Additional Furloughs Announced to Further Reduce Miami Beach Budget

Susan Askew
Susan Askew

Additional Furloughs Announced to Further Reduce Miami Beach Budget:

City trying to close “likely” $87 million gap due to covid-19 shutdown

Miami Beach employees making more than $50,000 a year will be required to take five furlough days between now and the end of the fiscal year, another measure to help close a “likely” $87 million budget gap due to the COVID-19 shutdown. 

While the City already furloughed 29 full-time employees, 208 part-time, and 64 temporary employees potentially through the end of the fiscal year on September 30, members of the Commission’s Finance and Economic Resiliency Committee asked the Administration for deeper cuts to include more management level employees so that the burden did not end up disproportionately affecting lower level workers. This week, City CFO John Woodruff said an additional 20 full-time employees were identified for furloughs, including an additional two senior managers in the Parking Department. In total, 10 managers are included in the full-time furloughs.

In addition to the four charter officers – City Manager, City Attorney, City Clerk, and Inspector General – taking 10 furlough days, each of their staffs will take five days. 

The additional savings from the new cuts is about $1.9 million, meaning the City can use less of its reserves. “We’re hoping the cumulative effect will limit use of the General Fund reserves from $8.6 to much closer to $5 to 6 million,” Woodruff said.

As the City considers its gradual reopening plan starting with the parks, Woodruff said some of the part-time furloughed employees including Park Rangers and Parks Department personnel will be called back to enforce social distancing measures. He noted those positions may be eligible for FEMA reimbursement.

The furloughs are intended to be “for the duration [of the fiscal year] but in individual cases we maybe need to bring people back, if the economy opens and there’s demand for their services,” Woodruff told the Committee.

City Manager Jimmy Morales noted the City will pay health insurance costs for furloughed employees including individual and family fees and cover co-payments as well through the end of the fiscal year. Committee members said they wanted to formalize that at the next full Commission meeting to ensure the benefits are covered.

Commissioner Michael Góngora said, “It’s important to me that we confirm that those that have been furloughed are first in line to get their jobs back… it’s important to me that they have some right to get their jobs back over somebody else.”

Morales said the City wants to “keep the furloughed employees engaged with the City,” reiterating Woodruff’s comments that part-time employees working in the City's parks would be coming back soon and “At some point, we’re going to need the parking [employees].”

Commissioner Mark Samuelian was satisfied with the additional cuts. “I think the Administration has done a very good job with a tough hand.”

During the previous discussion on closing this year’s budget gap, Commissioner David Richardson pushed for cuts at the senior management level. The additional reductions, he said, put management positions at 20% of the overall furloughs when the overall percentage of managers in City government is 10 to 12% of total employment. He was satisfied with more of the burden proportionally being shouldered by top level staff.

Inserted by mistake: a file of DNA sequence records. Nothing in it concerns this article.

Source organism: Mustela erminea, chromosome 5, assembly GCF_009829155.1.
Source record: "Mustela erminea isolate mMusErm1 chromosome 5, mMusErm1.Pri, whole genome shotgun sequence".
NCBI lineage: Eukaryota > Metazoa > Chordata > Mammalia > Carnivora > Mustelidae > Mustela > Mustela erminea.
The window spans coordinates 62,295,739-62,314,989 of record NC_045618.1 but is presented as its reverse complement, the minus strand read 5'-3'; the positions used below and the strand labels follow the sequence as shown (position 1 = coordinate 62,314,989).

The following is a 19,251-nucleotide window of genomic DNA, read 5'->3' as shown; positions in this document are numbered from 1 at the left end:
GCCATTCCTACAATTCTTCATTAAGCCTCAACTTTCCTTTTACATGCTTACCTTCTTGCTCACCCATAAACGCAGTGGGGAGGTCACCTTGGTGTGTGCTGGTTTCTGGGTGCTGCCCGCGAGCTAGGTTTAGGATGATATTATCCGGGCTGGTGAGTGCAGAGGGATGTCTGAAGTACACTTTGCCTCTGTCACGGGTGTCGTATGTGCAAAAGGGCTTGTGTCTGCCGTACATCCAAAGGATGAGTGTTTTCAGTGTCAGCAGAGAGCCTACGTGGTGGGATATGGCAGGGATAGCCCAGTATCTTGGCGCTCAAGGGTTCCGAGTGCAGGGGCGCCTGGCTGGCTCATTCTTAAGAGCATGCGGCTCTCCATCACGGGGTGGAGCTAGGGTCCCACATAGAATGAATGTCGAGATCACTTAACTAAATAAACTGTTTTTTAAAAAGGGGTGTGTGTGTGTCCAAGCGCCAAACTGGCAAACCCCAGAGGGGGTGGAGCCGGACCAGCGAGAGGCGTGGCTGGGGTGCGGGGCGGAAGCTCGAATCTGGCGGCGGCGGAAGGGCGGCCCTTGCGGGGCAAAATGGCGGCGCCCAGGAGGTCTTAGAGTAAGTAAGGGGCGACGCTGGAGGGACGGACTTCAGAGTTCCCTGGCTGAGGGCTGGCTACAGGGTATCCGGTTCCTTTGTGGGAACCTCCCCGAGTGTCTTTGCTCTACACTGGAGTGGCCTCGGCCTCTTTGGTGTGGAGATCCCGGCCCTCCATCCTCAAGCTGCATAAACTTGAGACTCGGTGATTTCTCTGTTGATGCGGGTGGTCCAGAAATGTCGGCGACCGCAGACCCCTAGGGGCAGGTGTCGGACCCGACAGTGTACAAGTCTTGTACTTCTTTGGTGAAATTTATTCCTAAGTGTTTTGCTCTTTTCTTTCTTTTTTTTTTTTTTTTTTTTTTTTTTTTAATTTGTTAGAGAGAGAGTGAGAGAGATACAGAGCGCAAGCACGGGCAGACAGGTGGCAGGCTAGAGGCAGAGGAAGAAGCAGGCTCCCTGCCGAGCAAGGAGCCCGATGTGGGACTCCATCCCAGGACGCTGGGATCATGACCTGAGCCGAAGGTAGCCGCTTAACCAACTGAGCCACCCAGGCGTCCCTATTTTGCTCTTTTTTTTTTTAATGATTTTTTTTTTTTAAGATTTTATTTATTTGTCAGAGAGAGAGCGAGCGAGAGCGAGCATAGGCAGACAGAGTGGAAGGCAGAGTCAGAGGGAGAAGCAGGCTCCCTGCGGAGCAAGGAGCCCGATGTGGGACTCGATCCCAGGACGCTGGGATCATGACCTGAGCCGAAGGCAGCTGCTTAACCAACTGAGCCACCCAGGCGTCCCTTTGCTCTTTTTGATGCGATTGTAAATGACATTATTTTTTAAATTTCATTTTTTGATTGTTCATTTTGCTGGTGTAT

Richardson also set an aspirational goal of depleting the City’s reserves by just $5 million. After hearing Woodruff’s latest estimates, he said, “If we can get this fiscal year down to only have to plug a $5 or 6 million hole, I think that would be a miraculous feat. I’m worried about next year… some of the sectors of our economy may be slow to come back. Next year, we may have to dig even more into our reserves.”

To date, the Administration has focused on closing this year’s budget gap but in the next couple of weeks will turn to FY 2021 planning. Some cuts may need to become permanent, Woodruff said, as the City expects to continue to have revenue impacts from COVID-19. But, he said, there's still uncertainty as to what the real impact and needs will be. “We didn’t want to do kneejerk cuts that a month or two from now we wished we hadn’t done that if we had better information.” 

“We will definitely have to take action in reorganizing departments and reductions,” he said. “We will be proactively working on that over the next few weeks” in time for the May-June-July Commission budget workshops.

Committee Chair, Commissioner Ricky Arriola, noting what may be the “new normal” post-COVID-19, urged Morales to talk with employees and “let them know if this might be something permanent. Take the opportunity to give people clear direction about what their future might look like in the months and years ahead.”

Mayor Dan Gelber said, “The purpose of this process has really been to steady the boat in a very tumultuous moment.” He urged Commissioners to let the budget process happen before making systemic changes. “If there are impulses to make changes across the board, I would resist that,” suggesting waiting “a month or two” as the financial picture becomes a little more clear and the FY 2021 budget planning process gets underway in earnest. 

The Finance Committee will meet again next week to review updates.


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